Everything You Need to Know About the 2017 General Election in Rights

Find out everything you need to know about the 2017 General Election in this simple guide.

A General Election is the process by which MPs (Members of Parliament) are elected to represent the people of the United Kingdom in the House of Commons (HoC). In total there are 650 MPs.

On polling day (the day of the election) all registered voters can go to their local polling station and vote for the candidate of their choice. The UK is split into constituencies and the number of MPs in each constituent country of the UK is:

  • 533 in England,
  • 59 in Scotland,
  • 40 in Wales, and
  • 18 in Northern Ireland.

A constituency is the area that the MP who is elected will represent. You can find out which constituency you are in by checking the UK Parliament website.

altText

The voting system used in UK General Elections is known as First Past The Post (FPTP) which means that the person with the most votes in each constituency wins. The party that wins the most constituencies will usually end up becoming the government.

The leader of the political party with the most elected MPs is then asked by the Queen to become Prime Minister and form a government to run the country. The leader of the political party with the second highest number of MPs normally becomes what is known as 'leader of the opposition'.

Voters choose who they would like to be their MP by marking the box adjacent to their name and political party on their ballot paper, with a tick or a cross.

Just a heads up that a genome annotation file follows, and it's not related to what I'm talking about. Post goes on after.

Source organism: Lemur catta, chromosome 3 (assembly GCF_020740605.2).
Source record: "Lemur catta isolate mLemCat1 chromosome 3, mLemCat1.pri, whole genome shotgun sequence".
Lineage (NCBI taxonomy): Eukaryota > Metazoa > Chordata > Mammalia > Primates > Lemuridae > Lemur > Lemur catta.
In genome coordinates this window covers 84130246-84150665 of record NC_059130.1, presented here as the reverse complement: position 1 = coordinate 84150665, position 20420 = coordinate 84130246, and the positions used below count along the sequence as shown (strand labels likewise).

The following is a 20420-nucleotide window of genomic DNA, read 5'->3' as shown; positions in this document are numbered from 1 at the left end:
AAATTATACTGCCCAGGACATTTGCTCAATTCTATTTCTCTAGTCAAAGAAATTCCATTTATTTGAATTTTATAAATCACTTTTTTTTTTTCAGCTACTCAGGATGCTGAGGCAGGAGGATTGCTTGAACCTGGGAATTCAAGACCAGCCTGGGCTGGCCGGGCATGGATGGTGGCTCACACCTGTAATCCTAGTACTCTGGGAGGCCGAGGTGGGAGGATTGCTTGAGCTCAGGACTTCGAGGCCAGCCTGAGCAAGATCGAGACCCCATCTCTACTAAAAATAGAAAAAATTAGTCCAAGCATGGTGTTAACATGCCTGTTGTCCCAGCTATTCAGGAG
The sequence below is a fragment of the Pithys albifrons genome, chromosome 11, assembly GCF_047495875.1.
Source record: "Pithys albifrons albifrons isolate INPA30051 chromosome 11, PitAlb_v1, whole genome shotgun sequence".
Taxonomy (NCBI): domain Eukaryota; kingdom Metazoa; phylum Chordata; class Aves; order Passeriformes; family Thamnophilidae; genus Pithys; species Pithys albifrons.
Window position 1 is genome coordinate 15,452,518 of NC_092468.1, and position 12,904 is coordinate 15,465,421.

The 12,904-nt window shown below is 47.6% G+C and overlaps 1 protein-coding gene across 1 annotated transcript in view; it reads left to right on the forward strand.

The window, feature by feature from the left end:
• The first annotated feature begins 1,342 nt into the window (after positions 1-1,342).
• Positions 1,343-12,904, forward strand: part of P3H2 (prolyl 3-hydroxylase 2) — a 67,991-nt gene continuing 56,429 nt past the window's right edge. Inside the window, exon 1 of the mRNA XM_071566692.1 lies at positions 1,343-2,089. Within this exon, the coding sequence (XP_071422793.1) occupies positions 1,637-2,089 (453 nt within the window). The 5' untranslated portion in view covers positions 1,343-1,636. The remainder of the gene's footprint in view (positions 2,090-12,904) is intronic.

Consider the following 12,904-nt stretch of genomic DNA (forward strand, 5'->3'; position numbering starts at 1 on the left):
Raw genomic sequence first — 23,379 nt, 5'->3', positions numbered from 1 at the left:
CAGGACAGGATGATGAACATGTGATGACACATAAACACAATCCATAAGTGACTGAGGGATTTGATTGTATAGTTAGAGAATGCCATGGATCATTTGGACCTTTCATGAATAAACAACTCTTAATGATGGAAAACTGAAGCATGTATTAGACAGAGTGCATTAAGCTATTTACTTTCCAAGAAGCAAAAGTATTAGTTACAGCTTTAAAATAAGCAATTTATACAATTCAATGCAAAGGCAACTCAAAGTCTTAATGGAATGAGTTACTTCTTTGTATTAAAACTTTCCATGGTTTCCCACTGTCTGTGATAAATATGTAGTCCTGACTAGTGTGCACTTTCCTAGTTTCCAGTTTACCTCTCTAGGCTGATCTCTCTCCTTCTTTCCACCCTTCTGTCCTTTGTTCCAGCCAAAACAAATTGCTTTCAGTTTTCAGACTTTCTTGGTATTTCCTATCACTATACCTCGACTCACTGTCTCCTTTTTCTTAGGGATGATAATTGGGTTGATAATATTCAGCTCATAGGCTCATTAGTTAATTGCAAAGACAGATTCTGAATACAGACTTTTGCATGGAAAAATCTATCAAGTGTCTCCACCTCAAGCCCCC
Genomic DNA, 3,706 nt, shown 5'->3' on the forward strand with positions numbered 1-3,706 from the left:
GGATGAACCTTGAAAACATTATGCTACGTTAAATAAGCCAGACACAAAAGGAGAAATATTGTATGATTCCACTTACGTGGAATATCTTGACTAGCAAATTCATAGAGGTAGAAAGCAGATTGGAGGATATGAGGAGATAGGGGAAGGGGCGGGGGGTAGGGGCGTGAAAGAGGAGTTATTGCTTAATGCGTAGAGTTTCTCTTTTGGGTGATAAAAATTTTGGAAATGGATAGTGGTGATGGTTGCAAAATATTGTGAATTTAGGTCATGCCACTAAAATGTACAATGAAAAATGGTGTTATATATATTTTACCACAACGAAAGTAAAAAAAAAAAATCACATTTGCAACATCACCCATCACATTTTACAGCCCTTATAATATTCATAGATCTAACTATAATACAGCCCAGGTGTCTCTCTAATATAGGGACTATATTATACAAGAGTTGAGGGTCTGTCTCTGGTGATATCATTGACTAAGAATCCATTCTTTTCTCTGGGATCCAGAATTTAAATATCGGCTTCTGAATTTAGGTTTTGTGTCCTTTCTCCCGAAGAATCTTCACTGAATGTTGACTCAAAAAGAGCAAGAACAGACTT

altText

To vote in the General Election you must:

  • be registered to vote
  • be 18 or over on the day of the election (‘polling day’)
  • be a British, Irish or qualifying Commonwealth citizen
  • be resident at an address in the UK (or a British citizen living abroad who has been registered to vote in the UK in the last 15 years)
  • not be legally excluded from voting

Registration to vote in the election will close on the 22nd May 2017 at 11:59pm and you'll only be able to vote if you registered by that date.

You can register if you are 17 - but you will have to have turned 18 before 8th June 2017 to actually be eligible to vote.

Visit Gov.UK to register to vote - it only takes a few minutes! If you're not sure if you're already registered it doesn't do any harm to fill out the form again - you can check if you are via your local authority. Visit the Your Vote Matters website for more information.

If you've changed address or any personal information you will also have to re-register.

altText

You can vote on polling day, on the 8th of June 2017 between 7am and 10pm. Your polling card, which will be posted to you before the election, will let you know where your local polling station is - however, don't worry if you lose or misplace the card as you don't need it to actually vote!

If you think that you won’t be able to make it to the polling station on the day of the election you can apply for a postal vote or for a proxy vote (having someone you trust vote on your behalf). If this is the case, you will need to let your electoral registration office know about this in advance of the election and registration deadline.

For more information on ways you can vote to make it count, visit our information pages.

To register to vote visit the Gov.UK website.

altText

The MPs who are elected during the election will represent you and everyone else in the UK in the House of Commons at Westminster, making decisions which can affect all of our lives.

Things that are affected by what goes on in the House of Commons include:

  • Defence
  • Economy
  • Foreign Policy
  • Housing
  • Making Laws

If you aren’t sure about who you should vote for then be sure to research the manifestos and policies of political parties and candidates before the election so that you can make an informed decision about which candidate or party best suits you.

altText

Information on the candidates for your constituency is available from your local council.

For details on your local council, visit COSLA's website and if you're still feeling confused, take a look at our article on what all the political jargon means.